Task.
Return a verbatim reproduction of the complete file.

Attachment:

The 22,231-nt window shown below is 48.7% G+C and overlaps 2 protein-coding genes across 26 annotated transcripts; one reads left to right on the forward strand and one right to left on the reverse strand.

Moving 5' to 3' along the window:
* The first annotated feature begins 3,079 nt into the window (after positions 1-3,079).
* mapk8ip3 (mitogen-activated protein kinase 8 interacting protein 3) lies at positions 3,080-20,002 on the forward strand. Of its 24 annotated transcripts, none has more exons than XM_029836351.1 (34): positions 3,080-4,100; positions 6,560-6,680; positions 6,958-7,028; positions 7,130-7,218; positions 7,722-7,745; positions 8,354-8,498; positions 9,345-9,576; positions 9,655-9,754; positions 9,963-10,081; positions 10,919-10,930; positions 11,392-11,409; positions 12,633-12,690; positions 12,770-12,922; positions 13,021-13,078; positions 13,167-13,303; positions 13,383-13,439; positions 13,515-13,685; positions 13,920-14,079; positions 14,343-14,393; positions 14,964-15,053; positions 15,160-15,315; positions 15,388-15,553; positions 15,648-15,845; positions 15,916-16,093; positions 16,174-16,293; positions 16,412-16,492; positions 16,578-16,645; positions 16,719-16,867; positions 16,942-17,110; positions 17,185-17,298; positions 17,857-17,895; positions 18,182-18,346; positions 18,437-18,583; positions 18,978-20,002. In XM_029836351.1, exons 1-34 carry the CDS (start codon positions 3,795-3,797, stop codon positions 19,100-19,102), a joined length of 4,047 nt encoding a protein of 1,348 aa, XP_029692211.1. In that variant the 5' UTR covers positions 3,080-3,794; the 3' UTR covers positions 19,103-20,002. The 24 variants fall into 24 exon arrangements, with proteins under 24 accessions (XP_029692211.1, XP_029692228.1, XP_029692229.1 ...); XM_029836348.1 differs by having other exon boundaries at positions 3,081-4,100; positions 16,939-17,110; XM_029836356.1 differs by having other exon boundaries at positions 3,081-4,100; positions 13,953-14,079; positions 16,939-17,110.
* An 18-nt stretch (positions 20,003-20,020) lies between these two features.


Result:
The 22,231-nt window shown below is 48.7% G+C and overlaps 2 protein-coding genes across 26 annotated transcripts; one reads left to right on the forward strand and one right to left on the reverse strand.

Moving 5' to 3' along the window:
* The first annotated feature begins 3,079 nt into the window (after positions 1-3,079).
* mapk8ip3 (mitogen-activated protein kinase 8 interacting protein 3) lies at positions 3,080-20,002 on the forward strand. Of its 24 annotated transcripts, none has more exons than XM_029836351.1 (34): positions 3,080-4,100; positions 6,560-6,680; positions 6,958-7,028; positions 7,130-7,218; positions 7,722-7,745; positions 8,354-8,498; positions 9,345-9,576; positions 9,655-9,754; positions 9,963-10,081; positions 10,919-10,930; positions 11,392-11,409; positions 12,633-12,690; positions 12,770-12,922; positions 13,021-13,078; positions 13,167-13,303; positions 13,383-13,439; positions 13,515-13,685; positions 13,920-14,079; positions 14,343-14,393; positions 14,964-15,053; positions 15,160-15,315; positions 15,388-15,553; positions 15,648-15,845; positions 15,916-16,093; positions 16,174-16,293; positions 16,412-16,492; positions 16,578-16,645; positions 16,719-16,867; positions 16,942-17,110; positions 17,185-17,298; positions 17,857-17,895; positions 18,182-18,346; positions 18,437-18,583; positions 18,978-20,002. In XM_029836351.1, exons 1-34 carry the CDS (start codon positions 3,795-3,797, stop codon positions 19,100-19,102), a joined length of 4,047 nt encoding a protein of 1,348 aa, XP_029692211.1. In that variant the 5' UTR covers positions 3,080-3,794; the 3' UTR covers positions 19,103-20,002. The 24 variants fall into 24 exon arrangements, with proteins under 24 accessions (XP_029692211.1, XP_029692228.1, XP_029692229.1 ...); XM_029836348.1 differs by having other exon boundaries at positions 3,081-4,100; positions 16,939-17,110; XM_029836356.1 differs by having other exon boundaries at positions 3,081-4,100; positions 13,953-14,079; positions 16,939-17,110.
* An 18-nt stretch (positions 20,003-20,020) lies between these two features.